When Charles Darwin was writing The Origin of Species, deciding how best to spring his outlandish idea of natural selection on the world, he settled on a curious rhetorical strategy. Rather than open the book with an account of his new theory, he began with a side subject he judged people (and perhaps English gardeners in particular) would have an easier time getting their heads around. Darwin devoted the first chapter of The Origin of Species to a special case of natural selection called “artificial selection” — his term for the process by which domesticated species come into the world. Darwin was using the word artificial not as in fake but as in artifact: a thing reflecting human will. There’s nothing fake about a hybrid rose or a butter pear, a cocker spaniel or a show pigeon. These were a few of the domesticated species Darwin wrote about in his opening chapter, demonstrating how in each case the species proposes a wealth of variation from which humans then select the traits that will be passed down to future generations. In the special realm of domestication, Darwin explained, human desire (sometimes consciously, sometimes not) plays the same role that blind nature does everywhere else, determining what constitutes “fitness” and thereby leading, over time, to the emergence of new forms of life. The evolutionary rules are the same (“modification by descent”), but Darwin understood that they’d be easier to follow in the story of the tea rose than the sea turtle, in the setting of the garden than the Galápagos. In the years since Darwin published The Origin of Species, the crisp conceptual line that divided artificial from natural selection has blurred. Whereas once humankind exerted its will in the relatively small arena of artificial selection (the arena I think of, metaphorically, as a garden) and nature held sway everywhere else, today the force of our presence is felt everywhere. It has become much harder, in the past century, to tell where the garden leaves off and pure nature begins. We are shaping the evolutionary weather in ways Darwin could never have foreseen; indeed, even the weather itself is in some sense an artifact now, its temperatures and storms the reflection of our actions. For a great many species today, “fitness” means the ability to get along in a world in which humankind has become the most powerful evolutionary force. Artificial selection has become a much more important chapter in natural history as it has moved into the space once ruled exclusively by natural selection. That space, which is the one we often call “the wild,” was never quite as innocent of our influence as we like to think; the Mohawks and Delawares had left their marks on the Ohio wilderness long before John Chapman (aka Johnny Appleseed) showed up and began planting apple trees. Yet even the dream of such a space has become hard to sustain in a time of global warming, ozone holes, and technologies that allow us to modify life at the genetic level — one of the wild’s last redoubts. Partly by default, partly by design, all of nature is now in the process of being domesticated — of coming, or finding itself, under the (somewhat leaky) roof of civilization. Indeed, even the wild now depends on civilization for its survival. Nature’s success stories from now on are probably going to look a lot more like the apple’s than the panda’s or white leopard’s. If those last two species have a future, it will be because of human desire; strangely enough, their survival now depends on what amounts to a form of artificial selection. This is the world in which we, along with Earth’s other creatures, now must make our uncharted way. This book takes place in that world; consider it a set of dispatches from Darwin’s ever-expanding garden of artificial selection. Its main characters are four of that world’s success stories. The dogs, cats, and horses of the plant world, these domesticated species are familiar to everyone, so deeply woven into the fabric of our everyday lives that we scarcely think of them as “species” or parts of “nature” at all. But why is that? I suspect it’s at least partly the fault of the word. “Domestic” implies that these species have come in or been brought under civilization’s roof, which is true enough; yet the house-y metaphor encourages us to think that by doing so they have, like us, somehow left nature, as if nature were something that only happens outside. This is simply another failure of imagination: nature is not only to be found “out there”; it is also “in here,” in the apple and the potato, in the garden and the kitchen, even in the brain of a man beholding the beauty of a tulip or inhaling the smoke from a burning cannabis flower. My wager is that when we can find nature in these sorts of places as readily as we now find it in the wild, we’ll have traveled a considerable distance toward understanding our place in the world in the fullness of its complexity and ambiguity. I’ve chosen the apple, the tulip, cannabis, and the potato for several logical-sounding reasons. One is that they represent four important classes of domesticated plants (a fruit, a flower, a drug plant, and a staple food). Also, having grown these four plants at one time or another in my own garden, I’m on fairly intimate terms with them. But the real reason I chose these plants and not another four is simpler than that: they have great stories to tell. Each of the chapters that follows takes the form of a journey that either starts out, stops by, or ends up in my garden but along the way ventures far afield, both in space and historical time: to seventeenth-century Amsterdam, where, for a brief, perverse moment, the tulip became more precious than gold; to a corporate campus in St. Louis, where genetic engineers are reinventing the potato; and back to Amsterdam, where another, far less lovely flower has made itself, again, more precious than gold. I also travel to potato farms in Idaho; follow my species’ passion for intoxicating plants down through history and into contemporary neuroscience; and paddle a canoe down a river in central Ohio in search of the real Johnny Appleseed. Hoping to render our relationships with these four species in all their complexity, I look at them, by turns, through a variety of lenses: social and natural history, science, journalism, biography, mythology, philosophy, and memoir. These are stories, then, about Man and Nature. We’ve been telling ourselves such stories forever, as a way of making sense of what we call our “relationship to nature” — to borrow that curious, revealing phrase. (What other species can even be said to have a “relationship” to nature?) For a long time now, the Man in these stories has gazed at Nature across a gulf of awe or mystery or shame. Even when the tenor of these narratives changes, as it has over time, the gulf remains. There’s the old heroic story, where Man is at war with Nature; the romantic version, where Man merges spiritually with Nature (usually with some help from the pathetic fallacy); and, more recently, the environmental morality tale, in which Nature pays Man back for his transgressions, usually in the coin of disaster — three different narratives (at least), yet all of them share a premise we know to be false but can’t seem to shake: that we somehow stand outside, or apart from, nature. This book tells a different kind of story about Man and Nature, one that aims to put us back in the great reciprocal web that is life on Earth. My hope is that by the time you close its covers, things outside (and inside) will look a little different, so that when you see an apple tree across a road or a tulip across a table, it won’t appear quite so alien, so Other. Seeing these plants instead as willing partners in an intimate and reciprocal relationship with us means looking at ourselves a little differently, too: as the objects of other species’ designs and desires, as one of the newer bees in Darwin’s garden — ingenious, sometimes reckless, and remarkably unself-conscious. Think of this book as that bee’s mirror.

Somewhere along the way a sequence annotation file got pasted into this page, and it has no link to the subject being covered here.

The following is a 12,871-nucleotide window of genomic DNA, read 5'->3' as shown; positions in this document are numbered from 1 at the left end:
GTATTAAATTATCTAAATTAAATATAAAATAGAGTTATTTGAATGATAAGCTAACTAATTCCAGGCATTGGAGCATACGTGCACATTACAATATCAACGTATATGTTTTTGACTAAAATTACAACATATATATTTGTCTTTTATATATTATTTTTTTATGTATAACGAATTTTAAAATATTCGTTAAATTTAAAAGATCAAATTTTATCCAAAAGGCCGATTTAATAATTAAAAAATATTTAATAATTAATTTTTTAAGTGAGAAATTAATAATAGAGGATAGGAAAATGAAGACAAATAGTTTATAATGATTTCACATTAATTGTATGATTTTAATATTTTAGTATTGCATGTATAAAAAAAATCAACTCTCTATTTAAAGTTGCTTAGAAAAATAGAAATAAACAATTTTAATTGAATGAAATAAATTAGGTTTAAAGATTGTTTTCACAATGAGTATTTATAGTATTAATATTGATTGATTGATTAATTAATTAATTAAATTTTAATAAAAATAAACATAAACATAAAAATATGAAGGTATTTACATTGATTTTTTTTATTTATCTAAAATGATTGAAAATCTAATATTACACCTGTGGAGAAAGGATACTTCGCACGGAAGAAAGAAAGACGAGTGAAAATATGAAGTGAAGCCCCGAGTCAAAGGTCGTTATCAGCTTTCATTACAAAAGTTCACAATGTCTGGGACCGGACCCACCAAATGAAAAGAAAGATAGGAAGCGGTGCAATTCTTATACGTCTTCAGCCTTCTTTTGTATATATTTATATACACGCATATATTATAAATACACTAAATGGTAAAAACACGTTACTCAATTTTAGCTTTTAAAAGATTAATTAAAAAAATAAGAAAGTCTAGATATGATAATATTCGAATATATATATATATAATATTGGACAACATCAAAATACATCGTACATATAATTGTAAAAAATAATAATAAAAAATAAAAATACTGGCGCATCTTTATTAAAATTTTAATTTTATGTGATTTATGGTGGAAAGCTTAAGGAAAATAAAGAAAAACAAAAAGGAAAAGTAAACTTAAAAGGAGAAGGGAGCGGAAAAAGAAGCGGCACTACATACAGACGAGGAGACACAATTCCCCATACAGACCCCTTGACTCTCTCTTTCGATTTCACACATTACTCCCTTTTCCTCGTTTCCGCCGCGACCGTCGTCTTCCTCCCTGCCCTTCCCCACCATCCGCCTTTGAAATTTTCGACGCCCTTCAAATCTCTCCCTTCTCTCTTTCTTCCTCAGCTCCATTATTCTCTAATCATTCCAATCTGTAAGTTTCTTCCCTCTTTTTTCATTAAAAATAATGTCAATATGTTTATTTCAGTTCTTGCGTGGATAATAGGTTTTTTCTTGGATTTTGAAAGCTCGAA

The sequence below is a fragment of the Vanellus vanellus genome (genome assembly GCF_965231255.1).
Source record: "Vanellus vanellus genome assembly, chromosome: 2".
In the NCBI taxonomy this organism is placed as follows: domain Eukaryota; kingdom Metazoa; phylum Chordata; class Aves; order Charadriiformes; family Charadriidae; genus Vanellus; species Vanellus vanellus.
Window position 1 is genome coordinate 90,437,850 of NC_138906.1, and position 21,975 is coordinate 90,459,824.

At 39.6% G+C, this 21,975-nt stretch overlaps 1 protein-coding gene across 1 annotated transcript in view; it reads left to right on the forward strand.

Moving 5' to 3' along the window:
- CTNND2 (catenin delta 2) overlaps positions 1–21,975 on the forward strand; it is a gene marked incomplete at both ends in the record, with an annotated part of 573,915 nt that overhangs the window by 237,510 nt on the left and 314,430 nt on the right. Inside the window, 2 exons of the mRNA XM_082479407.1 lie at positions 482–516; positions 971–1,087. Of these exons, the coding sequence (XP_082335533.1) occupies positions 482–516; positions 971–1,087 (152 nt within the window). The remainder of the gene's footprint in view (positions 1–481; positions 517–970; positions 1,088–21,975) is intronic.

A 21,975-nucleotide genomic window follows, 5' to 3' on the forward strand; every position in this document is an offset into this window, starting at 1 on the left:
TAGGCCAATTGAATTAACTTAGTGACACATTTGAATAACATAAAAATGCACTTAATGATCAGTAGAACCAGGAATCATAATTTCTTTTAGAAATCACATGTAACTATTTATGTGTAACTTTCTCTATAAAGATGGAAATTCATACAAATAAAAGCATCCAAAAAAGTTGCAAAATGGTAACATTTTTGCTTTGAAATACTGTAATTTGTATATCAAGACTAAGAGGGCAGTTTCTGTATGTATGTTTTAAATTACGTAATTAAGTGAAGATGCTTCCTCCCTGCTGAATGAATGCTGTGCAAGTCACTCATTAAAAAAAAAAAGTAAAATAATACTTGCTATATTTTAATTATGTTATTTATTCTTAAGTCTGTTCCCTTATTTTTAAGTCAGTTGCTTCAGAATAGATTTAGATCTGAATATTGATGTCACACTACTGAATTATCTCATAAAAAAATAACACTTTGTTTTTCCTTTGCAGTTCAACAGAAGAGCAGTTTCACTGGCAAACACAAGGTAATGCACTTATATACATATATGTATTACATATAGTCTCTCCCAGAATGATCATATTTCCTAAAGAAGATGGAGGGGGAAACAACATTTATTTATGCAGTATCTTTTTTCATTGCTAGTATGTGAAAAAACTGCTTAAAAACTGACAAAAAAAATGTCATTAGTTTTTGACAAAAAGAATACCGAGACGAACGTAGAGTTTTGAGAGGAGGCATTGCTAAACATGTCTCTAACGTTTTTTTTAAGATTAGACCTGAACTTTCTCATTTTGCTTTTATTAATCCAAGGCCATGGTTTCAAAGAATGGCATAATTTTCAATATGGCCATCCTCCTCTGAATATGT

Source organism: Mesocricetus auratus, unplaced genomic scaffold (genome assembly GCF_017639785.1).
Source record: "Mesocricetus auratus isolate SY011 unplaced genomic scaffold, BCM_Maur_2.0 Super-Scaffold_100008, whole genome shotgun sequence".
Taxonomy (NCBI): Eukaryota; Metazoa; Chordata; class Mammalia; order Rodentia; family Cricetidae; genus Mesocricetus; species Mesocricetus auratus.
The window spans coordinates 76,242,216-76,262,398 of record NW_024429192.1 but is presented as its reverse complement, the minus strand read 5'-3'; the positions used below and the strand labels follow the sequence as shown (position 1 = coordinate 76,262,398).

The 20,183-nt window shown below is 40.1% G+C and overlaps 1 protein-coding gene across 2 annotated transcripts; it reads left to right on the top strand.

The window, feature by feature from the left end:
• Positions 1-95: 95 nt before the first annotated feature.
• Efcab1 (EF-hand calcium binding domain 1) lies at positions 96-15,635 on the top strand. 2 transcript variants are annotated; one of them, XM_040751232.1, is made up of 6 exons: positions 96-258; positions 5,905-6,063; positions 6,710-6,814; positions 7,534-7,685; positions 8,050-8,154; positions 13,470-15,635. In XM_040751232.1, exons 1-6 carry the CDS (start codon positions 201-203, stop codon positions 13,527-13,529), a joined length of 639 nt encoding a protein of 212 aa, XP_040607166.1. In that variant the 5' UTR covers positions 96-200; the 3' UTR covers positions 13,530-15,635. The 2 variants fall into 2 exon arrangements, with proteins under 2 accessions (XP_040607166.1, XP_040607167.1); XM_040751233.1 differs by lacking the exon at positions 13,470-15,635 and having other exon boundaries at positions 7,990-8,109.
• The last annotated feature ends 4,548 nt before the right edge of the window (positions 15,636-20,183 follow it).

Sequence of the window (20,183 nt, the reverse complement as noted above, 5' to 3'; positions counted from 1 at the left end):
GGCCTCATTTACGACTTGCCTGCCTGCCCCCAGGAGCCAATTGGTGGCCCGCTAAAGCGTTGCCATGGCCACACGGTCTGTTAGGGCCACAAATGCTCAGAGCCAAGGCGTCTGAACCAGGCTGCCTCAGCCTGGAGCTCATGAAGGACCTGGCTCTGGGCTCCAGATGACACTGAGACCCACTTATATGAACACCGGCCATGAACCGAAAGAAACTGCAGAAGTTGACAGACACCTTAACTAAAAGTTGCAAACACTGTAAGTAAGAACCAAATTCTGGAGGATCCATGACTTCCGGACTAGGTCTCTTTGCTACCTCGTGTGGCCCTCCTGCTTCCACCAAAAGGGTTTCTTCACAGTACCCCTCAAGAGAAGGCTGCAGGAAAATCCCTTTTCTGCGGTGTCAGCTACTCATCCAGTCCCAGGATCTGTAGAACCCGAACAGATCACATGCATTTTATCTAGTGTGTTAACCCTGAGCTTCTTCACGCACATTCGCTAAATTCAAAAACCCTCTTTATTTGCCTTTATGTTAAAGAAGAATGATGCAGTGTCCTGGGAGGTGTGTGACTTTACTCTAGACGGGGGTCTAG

stem: michael pollan
perspectief: the (domestication of the) apple stirs and gratifies man’s desire for sweetness
titel: the human bumblebee
bron: the botany of desire, a plant’s eye view of the world (2001)
mopw: meerstemmige encyclopedie / appel